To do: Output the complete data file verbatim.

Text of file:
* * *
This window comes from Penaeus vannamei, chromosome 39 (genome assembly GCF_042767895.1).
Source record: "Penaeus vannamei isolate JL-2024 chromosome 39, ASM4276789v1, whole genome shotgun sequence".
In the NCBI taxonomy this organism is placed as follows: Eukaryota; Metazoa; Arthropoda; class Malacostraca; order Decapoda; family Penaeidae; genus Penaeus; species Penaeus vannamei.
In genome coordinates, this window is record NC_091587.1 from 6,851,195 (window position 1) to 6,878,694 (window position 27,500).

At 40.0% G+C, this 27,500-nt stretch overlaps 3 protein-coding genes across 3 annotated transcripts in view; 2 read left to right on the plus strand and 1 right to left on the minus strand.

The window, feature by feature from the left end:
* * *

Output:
This window comes from Penaeus vannamei, chromosome 39 (genome assembly GCF_042767895.1).
Source record: "Penaeus vannamei isolate JL-2024 chromosome 39, ASM4276789v1, whole genome shotgun sequence".
In the NCBI taxonomy this organism is placed as follows: Eukaryota; Metazoa; Arthropoda; class Malacostraca; order Decapoda; family Penaeidae; genus Penaeus; species Penaeus vannamei.
In genome coordinates, this window is record NC_091587.1 from 6,851,195 (window position 1) to 6,878,694 (window position 27,500).

At 40.0% G+C, this 27,500-nt stretch overlaps 3 protein-coding genes across 3 annotated transcripts in view; 2 read left to right on the plus strand and 1 right to left on the minus strand.

The window, feature by feature from the left end: